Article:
All patients with life-threatening illnesses such as advanced cancer can benefit from palliative care, which aims to relieve suffering by managing pain and symptoms to improve the quality of life for patients, their family members and caregivers.

"It is important to correct the mindset and reiterate that palliative care is about a holistic care approach that includes mental, social, spiritual and physical pain management," says Ms Leong.

Palliative care is provided by a team of healthcare professionals including doctors, nurses, social workers and therapists, and can take place at patients' homes or specialist clinics, as well as in nursing homes, hospices and hospitals.

"Patients would need to seek advice from their doctor on the type of palliative care services most suitable for them and their loved ones. If they do not have a regular doctor or healthcare professional, they can get advice from any GP or ask for any community service which has healthcare support to evaluate the suitability of referral," Ms Leong explains.

Play The Living Game

To raise awareness among youths and young adults aged 18 to 35 about palliative care, SHC has produced its first online game, known as The Living Game. Each player can assume the role of either a youth as a patient, a loving daughter as a caregiver or a dedicated volunteer in palliative care. The game then leads players through a series of situations where they have to make key decisions, and learn the consequences of those decisions through the various outcomes that result.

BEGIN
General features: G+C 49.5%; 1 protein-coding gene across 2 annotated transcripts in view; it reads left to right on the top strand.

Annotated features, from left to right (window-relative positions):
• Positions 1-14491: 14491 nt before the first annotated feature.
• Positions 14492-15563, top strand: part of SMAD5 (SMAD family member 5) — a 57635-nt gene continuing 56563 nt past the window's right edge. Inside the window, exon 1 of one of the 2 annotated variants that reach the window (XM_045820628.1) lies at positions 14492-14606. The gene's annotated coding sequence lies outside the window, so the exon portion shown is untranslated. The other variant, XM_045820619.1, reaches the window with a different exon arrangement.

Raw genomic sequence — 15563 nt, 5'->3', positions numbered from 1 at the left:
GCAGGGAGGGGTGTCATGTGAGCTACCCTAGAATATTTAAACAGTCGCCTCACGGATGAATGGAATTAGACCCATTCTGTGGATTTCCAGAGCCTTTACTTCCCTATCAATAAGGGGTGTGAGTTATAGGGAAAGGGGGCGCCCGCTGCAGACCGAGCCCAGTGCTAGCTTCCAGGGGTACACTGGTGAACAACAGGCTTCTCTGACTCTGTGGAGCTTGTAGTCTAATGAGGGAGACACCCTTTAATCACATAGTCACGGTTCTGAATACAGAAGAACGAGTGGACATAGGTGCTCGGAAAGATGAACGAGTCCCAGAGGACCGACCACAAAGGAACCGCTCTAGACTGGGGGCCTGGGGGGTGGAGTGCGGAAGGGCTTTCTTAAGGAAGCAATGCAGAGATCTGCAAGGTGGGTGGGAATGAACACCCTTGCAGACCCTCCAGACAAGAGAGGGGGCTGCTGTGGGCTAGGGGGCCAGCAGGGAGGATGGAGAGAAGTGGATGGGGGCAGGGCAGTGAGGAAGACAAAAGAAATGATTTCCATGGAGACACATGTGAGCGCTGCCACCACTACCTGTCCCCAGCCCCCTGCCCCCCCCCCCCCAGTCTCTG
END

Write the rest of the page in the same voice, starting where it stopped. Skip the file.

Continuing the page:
In addition, SHC has also produced a short film called Er Jie, to show how palliative care can support patients and their family members. The theme of reconciliation is highlighted, as is the importance of expressing four important sentiments: "I love you", "I'm sorry", "Please forgive me" and "Thank you" - sentiments which many Singaporeans fail to openly express.

The film's message is that making the best of one's remaining days by spending quality time with loved ones will allow us to leave this life in peace, with no regrets. And that is a goal all of us can actively work towards.

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For more information on end-of-life planning and palliative care, visit